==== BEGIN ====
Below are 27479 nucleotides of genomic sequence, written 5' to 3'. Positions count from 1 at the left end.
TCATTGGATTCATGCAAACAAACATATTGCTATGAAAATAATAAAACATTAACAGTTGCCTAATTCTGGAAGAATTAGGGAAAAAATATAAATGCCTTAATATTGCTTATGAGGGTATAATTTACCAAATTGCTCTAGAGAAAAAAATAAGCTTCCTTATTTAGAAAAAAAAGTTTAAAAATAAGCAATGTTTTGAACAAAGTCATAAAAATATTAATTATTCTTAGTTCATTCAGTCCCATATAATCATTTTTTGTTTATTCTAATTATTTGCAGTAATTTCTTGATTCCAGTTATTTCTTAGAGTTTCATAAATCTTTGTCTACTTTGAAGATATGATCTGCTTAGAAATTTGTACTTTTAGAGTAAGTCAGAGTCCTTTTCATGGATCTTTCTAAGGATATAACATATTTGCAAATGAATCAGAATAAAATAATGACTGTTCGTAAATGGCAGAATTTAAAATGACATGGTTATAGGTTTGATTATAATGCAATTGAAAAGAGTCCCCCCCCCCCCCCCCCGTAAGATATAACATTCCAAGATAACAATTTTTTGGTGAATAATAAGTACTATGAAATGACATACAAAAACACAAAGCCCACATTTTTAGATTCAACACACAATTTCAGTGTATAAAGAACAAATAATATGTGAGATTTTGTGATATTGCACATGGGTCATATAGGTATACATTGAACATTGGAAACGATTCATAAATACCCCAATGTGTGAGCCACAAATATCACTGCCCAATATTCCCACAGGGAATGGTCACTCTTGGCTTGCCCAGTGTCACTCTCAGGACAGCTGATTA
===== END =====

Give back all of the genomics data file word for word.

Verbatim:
Below are 27479 nucleotides of genomic sequence, written 5' to 3'. Positions count from 1 at the left end.
TCATTGGATTCATGCAAACAAACATATTGCTATGAAAATAATAAAACATTAACAGTTGCCTAATTCTGGAAGAATTAGGGAAAAAATATAAATGCCTTAATATTGCTTATGAGGGTATAATTTACCAAATTGCTCTAGAGAAAAAAATAAGCTTCCTTATTTAGAAAAAAAAGTTTAAAAATAAGCAATGTTTTGAACAAAGTCATAAAAATATTAATTATTCTTAGTTCATTCAGTCCCATATAATCATTTTTTGTTTATTCTAATTATTTGCAGTAATTTCTTGATTCCAGTTATTTCTTAGAGTTTCATAAATCTTTGTCTACTTTGAAGATATGATCTGCTTAGAAATTTGTACTTTTAGAGTAAGTCAGAGTCCTTTTCATGGATCTTTCTAAGGATATAACATATTTGCAAATGAATCAGAATAAAATAATGACTGTTCGTAAATGGCAGAATTTAAAATGACATGGTTATAGGTTTGATTATAATGCAATTGAAAAGAGTCCCCCCCCCCCCCCCCCGTAAGATATAACATTCCAAGATAACAATTTTTTGGTGAATAATAAGTACTATGAAATGACATACAAAAACACAAAGCCCACATTTTTAGATTCAACACACAATTTCAGTGTATAAAGAACAAATAATATGTGAGATTTTGTGATATTGCACATGGGTCATATAGGTATACATTGAACATTGGAAACGATTCATAAATACCCCAATGTGTGAGCCACAAATATCACTGCCCAATATTCCCACAGGGAATGGTCACTCTTGGCTTGCCCAGTGTCACTCTCAGGACAGCTGATTA